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ing delegates to the convention. The present constitution was adopted in 1869.
Suffrage. The constitutional amendment submitted to vote in North Carolina to disfranchise the illiterate negro, was adopted and goes into effect in July, 1902. The proposed plan is similar to that adopted by Louisiana in 1898,' and makes ability to read and write a section of the constitution a qualification for voting. This provision applies to whites and blacks alike, but there is a proviso that it shall not apply to any person entitled to vote in any state prior to January 1, 1867, or to the lineal descendant of such person who registers before January 1, 1908. It is, in effect, an ingenious device to disfranchise illiterate negroes without also disfranchising illiterate whites and still keep within the letter of the fifteenth amendment, providing that the right to vote shall not be denied on account of race, color or previous condition of servitude.
Mississippi adopted an educational qualification in 1890, which went into effect January 1, 1892, and the South Carolina convention in 1897 adopted an alternative educational or property qualification, which went into effect January 1, 1898. Florida, Georgia and Alabama are the only states remaining in the black belt of the South that have not restricted the franchise by constitutional provision, and Florida has accomplished practically the same result through a peculiar method of voting.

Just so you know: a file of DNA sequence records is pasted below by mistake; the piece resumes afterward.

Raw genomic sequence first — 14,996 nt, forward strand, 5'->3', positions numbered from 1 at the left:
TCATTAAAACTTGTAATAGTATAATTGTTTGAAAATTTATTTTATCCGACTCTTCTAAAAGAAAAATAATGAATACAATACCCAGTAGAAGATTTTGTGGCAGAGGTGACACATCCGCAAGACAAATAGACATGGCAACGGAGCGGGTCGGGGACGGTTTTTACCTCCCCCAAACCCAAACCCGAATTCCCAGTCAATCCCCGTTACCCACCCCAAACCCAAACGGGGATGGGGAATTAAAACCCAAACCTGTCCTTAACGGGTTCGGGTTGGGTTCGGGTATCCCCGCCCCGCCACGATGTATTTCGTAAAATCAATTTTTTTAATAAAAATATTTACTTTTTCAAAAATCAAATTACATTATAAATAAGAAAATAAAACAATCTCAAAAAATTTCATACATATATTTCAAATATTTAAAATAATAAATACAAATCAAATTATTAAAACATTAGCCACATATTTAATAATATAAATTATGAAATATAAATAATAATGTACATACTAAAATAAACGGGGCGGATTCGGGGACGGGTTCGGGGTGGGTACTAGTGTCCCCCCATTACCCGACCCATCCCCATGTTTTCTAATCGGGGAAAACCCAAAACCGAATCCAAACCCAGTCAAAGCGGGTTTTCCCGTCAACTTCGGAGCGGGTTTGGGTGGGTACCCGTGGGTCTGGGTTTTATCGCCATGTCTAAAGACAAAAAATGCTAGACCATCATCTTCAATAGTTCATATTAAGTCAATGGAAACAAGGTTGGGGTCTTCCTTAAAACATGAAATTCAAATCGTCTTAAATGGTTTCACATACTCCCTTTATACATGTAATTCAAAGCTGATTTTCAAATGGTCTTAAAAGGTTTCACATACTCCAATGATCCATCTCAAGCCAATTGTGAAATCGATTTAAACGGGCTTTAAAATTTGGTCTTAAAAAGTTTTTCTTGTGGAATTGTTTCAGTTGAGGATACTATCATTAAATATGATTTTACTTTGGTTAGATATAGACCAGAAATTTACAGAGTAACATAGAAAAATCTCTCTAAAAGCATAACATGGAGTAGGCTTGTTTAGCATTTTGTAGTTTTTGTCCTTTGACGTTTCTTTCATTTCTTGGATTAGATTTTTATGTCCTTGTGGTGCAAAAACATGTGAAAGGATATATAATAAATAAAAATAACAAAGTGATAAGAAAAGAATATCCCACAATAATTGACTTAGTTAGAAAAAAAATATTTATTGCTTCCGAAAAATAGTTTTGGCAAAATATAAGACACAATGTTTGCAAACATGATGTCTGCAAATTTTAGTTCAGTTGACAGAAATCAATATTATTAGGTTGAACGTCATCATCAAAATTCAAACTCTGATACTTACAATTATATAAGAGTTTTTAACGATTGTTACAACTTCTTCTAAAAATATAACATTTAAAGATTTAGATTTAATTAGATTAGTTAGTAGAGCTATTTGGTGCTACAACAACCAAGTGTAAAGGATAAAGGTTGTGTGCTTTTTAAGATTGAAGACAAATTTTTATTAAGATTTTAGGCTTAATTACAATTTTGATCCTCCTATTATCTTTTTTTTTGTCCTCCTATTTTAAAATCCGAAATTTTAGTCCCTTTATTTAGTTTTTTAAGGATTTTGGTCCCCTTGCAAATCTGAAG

In June, 1900, Oregon rejected a woman suffrage amendment to the constitution by a vote of 28,402 to 26,265. Woman suffrage exists in four states, Wyoming, Idaho, Utah and Colorado.
Primaries.-California adopted a constitutional amendment in November giving the legislature full power to regulate primaries.' It may prescribe special qualifications for voting at primary elections or delegate this power to
11. C., ICOO, ch. 2.
the political parties, and it may pass primary laws applying only to political divisions having a certain designated population. The amendment was submitted because of a supreme court decision declaring unconstitutional the primary law of 1897, on account of the provision prescribing the qualifications for voting. The Legislature of 1899 that submitted the amendment also passed a new primary law.' Under this act primary elections are conducted by officers appointed by the local election commissioners and are held at the same time and place for all parties casting 3 per cent of the vote. An official ballot with party columns and blank spaces to be filled in with names of delegates preferred is provided, and the expense of the primaries is a public charge. The Louisiana legislature has adopted a law that shows none of the recent tendency toward state control.' It provides simply for the regulation of primaries by party committees, subject to simple requirements as to notice, officers, etc.